More ambitious policies for biodiversity conservation and sustainable use are necessary to stem the global decline in biodiversity. However, progress on scaling up biodiversity policies, and the reform of policies that are harmful to biodiversity, has not been as rapid or effective as needed. As countries strive to implement more ambitious and cost-effective biodiversity policies, policy makers often encounter a number of barriers. These may include concerns about potential competitiveness impacts or distributional issues, and the influence of vested interests or the political and social acceptability of reform. Greater insights are needed into how policy decisions are made, in whose interests and how reform is promoted or obstructed and why – in other words, understanding the political economy of biodiversity policy reform.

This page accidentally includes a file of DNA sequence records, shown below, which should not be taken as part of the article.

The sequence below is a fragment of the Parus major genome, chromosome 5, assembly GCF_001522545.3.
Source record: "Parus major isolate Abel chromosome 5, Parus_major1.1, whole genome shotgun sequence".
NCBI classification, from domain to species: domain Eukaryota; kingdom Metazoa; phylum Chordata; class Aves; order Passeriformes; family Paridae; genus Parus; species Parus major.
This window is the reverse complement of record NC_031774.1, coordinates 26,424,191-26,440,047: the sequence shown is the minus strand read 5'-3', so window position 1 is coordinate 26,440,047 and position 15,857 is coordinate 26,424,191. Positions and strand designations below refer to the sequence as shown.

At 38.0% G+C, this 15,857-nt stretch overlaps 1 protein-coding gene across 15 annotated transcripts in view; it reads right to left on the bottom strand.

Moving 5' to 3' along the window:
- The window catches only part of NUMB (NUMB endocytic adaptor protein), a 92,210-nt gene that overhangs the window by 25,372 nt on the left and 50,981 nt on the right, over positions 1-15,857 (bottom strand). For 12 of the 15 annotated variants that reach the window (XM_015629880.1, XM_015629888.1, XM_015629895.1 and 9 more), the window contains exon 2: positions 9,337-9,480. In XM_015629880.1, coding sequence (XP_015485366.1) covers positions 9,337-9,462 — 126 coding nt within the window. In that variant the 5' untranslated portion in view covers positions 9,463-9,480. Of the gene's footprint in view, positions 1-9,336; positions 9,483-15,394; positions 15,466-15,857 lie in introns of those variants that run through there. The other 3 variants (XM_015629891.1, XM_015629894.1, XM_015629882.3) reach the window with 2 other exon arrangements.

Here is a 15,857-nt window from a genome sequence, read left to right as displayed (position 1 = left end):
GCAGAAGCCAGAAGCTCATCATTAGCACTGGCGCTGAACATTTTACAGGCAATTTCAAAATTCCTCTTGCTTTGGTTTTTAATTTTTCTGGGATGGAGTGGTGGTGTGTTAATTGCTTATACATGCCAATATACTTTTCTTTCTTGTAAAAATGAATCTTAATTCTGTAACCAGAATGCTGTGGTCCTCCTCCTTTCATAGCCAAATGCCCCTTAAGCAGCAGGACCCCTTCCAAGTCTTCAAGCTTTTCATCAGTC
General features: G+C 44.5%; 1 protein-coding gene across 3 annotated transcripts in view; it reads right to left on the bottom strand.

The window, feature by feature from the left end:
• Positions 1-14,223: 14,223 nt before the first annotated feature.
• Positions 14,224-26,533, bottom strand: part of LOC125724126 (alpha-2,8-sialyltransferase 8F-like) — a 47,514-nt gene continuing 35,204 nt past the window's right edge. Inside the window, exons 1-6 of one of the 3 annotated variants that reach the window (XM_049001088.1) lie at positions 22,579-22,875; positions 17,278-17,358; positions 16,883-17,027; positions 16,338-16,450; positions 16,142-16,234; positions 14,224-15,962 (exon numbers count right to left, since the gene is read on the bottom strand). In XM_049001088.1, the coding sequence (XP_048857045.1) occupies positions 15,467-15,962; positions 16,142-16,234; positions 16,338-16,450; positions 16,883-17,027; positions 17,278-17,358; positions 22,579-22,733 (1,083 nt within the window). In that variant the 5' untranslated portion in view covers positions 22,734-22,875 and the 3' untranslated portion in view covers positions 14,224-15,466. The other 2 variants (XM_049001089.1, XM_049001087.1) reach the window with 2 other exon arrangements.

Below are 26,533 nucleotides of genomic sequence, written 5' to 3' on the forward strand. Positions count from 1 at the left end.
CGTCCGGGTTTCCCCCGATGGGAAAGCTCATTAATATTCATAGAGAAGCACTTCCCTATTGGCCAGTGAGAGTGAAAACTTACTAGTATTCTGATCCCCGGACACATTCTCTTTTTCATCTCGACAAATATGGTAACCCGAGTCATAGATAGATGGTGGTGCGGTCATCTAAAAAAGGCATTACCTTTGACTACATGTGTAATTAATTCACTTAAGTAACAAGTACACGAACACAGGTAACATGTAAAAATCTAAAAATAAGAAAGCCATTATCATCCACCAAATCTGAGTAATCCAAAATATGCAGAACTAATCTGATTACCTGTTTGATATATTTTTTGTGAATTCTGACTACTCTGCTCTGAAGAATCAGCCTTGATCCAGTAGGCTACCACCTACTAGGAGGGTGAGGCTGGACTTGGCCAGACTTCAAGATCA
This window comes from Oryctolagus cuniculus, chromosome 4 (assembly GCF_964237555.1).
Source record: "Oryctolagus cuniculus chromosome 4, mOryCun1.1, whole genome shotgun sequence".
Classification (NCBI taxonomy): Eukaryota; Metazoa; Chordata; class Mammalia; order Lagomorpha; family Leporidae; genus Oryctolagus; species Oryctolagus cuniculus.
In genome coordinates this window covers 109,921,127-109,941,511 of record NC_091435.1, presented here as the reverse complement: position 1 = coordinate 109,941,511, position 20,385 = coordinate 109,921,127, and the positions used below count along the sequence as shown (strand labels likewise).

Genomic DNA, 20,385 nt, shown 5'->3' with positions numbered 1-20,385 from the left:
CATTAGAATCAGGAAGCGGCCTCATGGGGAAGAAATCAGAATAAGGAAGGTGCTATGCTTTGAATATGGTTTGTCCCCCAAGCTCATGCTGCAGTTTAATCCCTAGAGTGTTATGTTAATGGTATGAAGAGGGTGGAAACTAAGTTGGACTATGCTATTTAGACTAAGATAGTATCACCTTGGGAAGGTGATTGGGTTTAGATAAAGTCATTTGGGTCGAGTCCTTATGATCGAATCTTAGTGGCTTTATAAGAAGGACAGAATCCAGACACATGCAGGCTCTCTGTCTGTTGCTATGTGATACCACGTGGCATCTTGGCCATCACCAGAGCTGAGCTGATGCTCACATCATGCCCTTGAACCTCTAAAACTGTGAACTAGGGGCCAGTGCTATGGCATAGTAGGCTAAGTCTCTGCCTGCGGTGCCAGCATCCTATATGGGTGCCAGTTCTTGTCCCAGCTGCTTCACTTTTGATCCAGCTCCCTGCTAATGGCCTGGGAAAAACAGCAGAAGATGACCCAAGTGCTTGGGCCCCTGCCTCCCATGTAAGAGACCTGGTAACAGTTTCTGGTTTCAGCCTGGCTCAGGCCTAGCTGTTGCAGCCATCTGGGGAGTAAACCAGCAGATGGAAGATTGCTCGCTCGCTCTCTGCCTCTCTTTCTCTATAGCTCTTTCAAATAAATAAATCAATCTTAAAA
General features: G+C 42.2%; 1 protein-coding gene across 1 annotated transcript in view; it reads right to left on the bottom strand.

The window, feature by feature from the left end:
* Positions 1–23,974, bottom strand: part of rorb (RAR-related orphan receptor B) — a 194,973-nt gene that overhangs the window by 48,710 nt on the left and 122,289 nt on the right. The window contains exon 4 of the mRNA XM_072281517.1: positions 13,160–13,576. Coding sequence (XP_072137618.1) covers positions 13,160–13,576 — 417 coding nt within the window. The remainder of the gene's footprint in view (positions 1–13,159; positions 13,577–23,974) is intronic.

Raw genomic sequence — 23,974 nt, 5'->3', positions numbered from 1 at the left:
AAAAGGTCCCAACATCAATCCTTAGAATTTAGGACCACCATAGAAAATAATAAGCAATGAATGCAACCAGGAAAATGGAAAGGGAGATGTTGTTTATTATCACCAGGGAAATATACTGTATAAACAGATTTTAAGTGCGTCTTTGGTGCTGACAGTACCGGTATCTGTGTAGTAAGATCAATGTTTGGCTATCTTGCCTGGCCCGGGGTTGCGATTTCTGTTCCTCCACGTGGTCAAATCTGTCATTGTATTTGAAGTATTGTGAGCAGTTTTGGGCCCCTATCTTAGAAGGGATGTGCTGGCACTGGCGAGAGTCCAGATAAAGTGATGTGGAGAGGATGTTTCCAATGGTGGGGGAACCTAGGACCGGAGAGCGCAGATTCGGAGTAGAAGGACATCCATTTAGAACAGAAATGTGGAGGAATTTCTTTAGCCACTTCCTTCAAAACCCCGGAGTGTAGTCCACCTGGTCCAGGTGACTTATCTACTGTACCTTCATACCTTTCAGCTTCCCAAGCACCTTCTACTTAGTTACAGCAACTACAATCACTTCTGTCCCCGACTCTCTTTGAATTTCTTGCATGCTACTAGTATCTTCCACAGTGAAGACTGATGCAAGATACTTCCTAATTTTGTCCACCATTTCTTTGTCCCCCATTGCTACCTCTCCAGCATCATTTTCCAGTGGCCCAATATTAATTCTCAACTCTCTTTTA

There is today a substantial and growing body of literature on the political economy of environmental policy, in particular on climate and energy policy. Previous OECD work in this area includes The Political Economy of Environmentally Related Taxes (2006) and Fisheries Policies Reform: National Experiences (2011). Much less attention, however, has been paid to biodiversity relevant policy reform, a gap which this report contributes to addressing. This report draws on the literature on salient issues that arise in the context of environmental policy reform and highlights examples relevant to biodiversity. Four new case studies are then examined: the French tax on pesticides; agricultural subsidy reform in Switzerland; European Union payments to Mauritania and Guinea-Bissau to finance marine protected areas management via conservation trust funds; and individually transferable quotas for fisheries in Iceland. Each case study focusses on the drivers of reform, the types of obstacles encountered, key features of the policy reform, and the lessons learned from the reform experience. Insights from this report can serve as inspiration for reform efforts elsewhere, as countries seek to implement more ambitious and cost-effective policies to enhance biodiversity conservation and sustainable use.